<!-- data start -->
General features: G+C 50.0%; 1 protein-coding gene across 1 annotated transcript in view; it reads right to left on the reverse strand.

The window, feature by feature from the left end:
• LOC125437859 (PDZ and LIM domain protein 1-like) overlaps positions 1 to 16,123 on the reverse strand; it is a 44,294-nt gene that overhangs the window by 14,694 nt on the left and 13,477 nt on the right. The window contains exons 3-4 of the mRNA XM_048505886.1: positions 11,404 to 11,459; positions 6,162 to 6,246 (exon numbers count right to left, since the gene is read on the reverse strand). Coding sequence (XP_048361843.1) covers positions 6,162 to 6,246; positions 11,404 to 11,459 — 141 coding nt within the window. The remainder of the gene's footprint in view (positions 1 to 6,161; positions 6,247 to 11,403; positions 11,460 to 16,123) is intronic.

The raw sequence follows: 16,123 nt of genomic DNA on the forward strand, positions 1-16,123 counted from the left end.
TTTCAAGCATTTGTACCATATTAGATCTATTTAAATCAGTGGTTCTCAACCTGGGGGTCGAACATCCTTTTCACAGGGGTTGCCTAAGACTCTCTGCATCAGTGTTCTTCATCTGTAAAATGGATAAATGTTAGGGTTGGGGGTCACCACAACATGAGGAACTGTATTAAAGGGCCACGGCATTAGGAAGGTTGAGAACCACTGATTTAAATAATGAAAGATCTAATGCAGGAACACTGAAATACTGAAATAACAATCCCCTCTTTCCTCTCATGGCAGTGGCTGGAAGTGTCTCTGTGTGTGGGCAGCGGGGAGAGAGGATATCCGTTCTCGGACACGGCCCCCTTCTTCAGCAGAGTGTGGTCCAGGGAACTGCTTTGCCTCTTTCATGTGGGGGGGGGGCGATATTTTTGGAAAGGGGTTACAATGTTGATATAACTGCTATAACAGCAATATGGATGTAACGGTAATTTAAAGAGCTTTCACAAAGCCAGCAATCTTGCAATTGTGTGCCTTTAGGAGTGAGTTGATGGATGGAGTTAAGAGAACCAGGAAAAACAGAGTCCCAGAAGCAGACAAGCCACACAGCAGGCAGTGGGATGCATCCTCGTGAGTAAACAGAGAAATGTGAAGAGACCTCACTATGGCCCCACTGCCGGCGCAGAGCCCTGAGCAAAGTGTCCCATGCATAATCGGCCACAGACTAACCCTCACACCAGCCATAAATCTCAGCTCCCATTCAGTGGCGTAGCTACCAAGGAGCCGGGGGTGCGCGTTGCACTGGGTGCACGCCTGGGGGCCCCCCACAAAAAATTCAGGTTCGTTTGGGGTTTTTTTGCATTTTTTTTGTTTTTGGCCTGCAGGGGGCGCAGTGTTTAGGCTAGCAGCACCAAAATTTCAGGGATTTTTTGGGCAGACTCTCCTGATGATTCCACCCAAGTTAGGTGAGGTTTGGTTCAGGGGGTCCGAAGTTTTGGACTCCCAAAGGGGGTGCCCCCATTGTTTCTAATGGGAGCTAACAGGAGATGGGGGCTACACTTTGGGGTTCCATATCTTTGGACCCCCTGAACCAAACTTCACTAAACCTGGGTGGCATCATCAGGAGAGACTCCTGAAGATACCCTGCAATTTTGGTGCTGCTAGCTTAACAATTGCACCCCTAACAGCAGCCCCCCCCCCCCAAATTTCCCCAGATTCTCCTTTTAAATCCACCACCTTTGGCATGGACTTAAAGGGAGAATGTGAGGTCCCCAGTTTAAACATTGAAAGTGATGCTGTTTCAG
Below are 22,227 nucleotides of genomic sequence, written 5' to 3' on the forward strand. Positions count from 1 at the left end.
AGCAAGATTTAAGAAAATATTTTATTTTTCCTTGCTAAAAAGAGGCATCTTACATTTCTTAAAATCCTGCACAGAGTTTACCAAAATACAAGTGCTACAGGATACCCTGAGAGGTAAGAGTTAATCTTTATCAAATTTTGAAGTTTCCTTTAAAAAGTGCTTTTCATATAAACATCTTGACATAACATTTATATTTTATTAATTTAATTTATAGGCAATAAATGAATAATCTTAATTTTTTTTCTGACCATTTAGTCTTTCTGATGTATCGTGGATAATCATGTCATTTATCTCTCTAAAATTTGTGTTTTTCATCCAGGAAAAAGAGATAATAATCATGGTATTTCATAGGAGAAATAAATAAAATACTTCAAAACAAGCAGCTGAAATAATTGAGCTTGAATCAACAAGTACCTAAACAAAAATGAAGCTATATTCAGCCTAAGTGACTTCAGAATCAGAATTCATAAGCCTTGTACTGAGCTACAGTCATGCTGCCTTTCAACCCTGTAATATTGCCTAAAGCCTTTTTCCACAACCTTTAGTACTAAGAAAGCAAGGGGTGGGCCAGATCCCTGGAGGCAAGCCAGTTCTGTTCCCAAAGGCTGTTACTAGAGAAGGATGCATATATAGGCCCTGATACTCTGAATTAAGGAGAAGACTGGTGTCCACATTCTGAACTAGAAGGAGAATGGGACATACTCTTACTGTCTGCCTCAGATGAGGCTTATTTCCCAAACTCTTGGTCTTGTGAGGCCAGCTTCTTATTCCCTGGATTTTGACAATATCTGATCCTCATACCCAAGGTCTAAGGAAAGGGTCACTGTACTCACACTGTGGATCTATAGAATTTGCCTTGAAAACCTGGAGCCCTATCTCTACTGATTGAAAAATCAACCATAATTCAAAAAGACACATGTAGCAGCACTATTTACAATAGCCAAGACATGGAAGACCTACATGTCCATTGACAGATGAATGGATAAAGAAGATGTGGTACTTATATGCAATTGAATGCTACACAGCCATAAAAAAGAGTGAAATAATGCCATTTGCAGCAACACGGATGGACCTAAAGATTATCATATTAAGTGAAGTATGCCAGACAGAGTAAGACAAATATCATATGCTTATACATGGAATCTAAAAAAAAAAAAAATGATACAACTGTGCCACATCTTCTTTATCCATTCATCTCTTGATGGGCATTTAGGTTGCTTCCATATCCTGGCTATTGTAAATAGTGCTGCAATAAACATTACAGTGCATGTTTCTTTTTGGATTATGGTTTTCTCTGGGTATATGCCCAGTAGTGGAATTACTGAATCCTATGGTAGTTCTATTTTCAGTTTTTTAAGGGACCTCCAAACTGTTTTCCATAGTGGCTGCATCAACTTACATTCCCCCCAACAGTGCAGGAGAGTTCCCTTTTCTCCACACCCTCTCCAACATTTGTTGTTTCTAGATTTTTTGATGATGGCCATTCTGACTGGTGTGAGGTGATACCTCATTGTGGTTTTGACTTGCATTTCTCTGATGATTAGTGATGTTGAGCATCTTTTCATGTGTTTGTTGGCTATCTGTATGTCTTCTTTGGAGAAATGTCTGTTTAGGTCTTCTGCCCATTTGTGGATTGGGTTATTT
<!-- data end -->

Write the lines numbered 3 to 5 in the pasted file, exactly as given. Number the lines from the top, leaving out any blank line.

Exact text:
• LOC125437859 (PDZ and LIM domain protein 1-like) overlaps positions 1 to 16,123 on the reverse strand; it is a 44,294-nt gene that overhangs the window by 14,694 nt on the left and 13,477 nt on the right. The window contains exons 3-4 of the mRNA XM_048505886.1: positions 11,404 to 11,459; positions 6,162 to 6,246 (exon numbers count right to left, since the gene is read on the reverse strand). Coding sequence (XP_048361843.1) covers positions 6,162 to 6,246; positions 11,404 to 11,459 — 141 coding nt within the window. The remainder of the gene's footprint in view (positions 1 to 6,161; positions 6,247 to 11,403; positions 11,460 to 16,123) is intronic.

The raw sequence follows: 16,123 nt of genomic DNA on the forward strand, positions 1-16,123 counted from the left end.
TTTCAAGCATTTGTACCATATTAGATCTATTTAAATCAGTGGTTCTCAACCTGGGGGTCGAACATCCTTTTCACAGGGGTTGCCTAAGACTCTCTGCATCAGTGTTCTTCATCTGTAAAATGGATAAATGTTAGGGTTGGGGGTCACCACAACATGAGGAACTGTATTAAAGGGCCACGGCATTAGGAAGGTTGAGAACCACTGATTTAAATAATGAAAGATCTAATGCAGGAACACTGAAATACTGAAATAACAATCCCCTCTTTCCTCTCATGGCAGTGGCTGGAAGTGTCTCTGTGTGTGGGCAGCGGGGAGAGAGGATATCCGTTCTCGGACACGGCCCCCTTCTTCAGCAGAGTGTGGTCCAGGGAACTGCTTTGCCTCTTTCATGTGGGGGGGGGGCGATATTTTTGGAAAGGGGTTACAATGTTGATATAACTGCTATAACAGCAATATGGATGTAACGGTAATTTAAAGAGCTTTCACAAAGCCAGCAATCTTGCAATTGTGTGCCTTTAGGAGTGAGTTGATGGATGGAGTTAAGAGAACCAGGAAAAACAGAGTCCCAGAAGCAGACAAGCCACACAGCAGGCAGTGGGATGCATCCTCGTGAGTAAACAGAGAAATGTGAAGAGACCTCACTATGGCCCCACTGCCGGCGCAGAGCCCTGAGCAAAGTGTCCCATGCATAATCGGCCACAGACTAACCCTCACACCAGCCATAAATCTCAGCTCCCATTCAGTGGCGTAGCTACCAAGGAGCCGGGGGTGCGCGTTGCACTGGGTGCACGCCTGGGGGCCCCCCACAAAAAATTCAGGTTCGTTTGGGGTTTTTTTGCATTTTTTTTGTTTTTGGCCTGCAGGGGGCGCAGTGTTTAGGCTAGCAGCACCAAAATTTCAGGGATTTTTTGGGCAGACTCTCCTGATGATTCCACCCAAGTTAGGTGAGGTTTGGTTCAGGGGGTCCGAAGTTTTGGACTCCCAAAGGGGGTGCCCCCATTGTTTCTAATGGGAGCTAACAGGAGATGGGGGCTACACTTTGGGGTTCCATATCTTTGGACCCCCTGAACCAAACTTCACTAAACCTGGGTGGCATCATCAGGAGAGACTCCTGAAGATACCCTGCAATTTTGGTGCTGCTAGCTTAACAATTGCACCCCTAACAGCAGCCCCCCCCCCCCAAATTTCCCCAGATTCTCCTTTTAAATCCACCACCTTTGGCATGGACTTAAAGGGAGAATGTGAGGTCCCCAGTTTAAACATTGAAAGTGATGCTGTTTCAG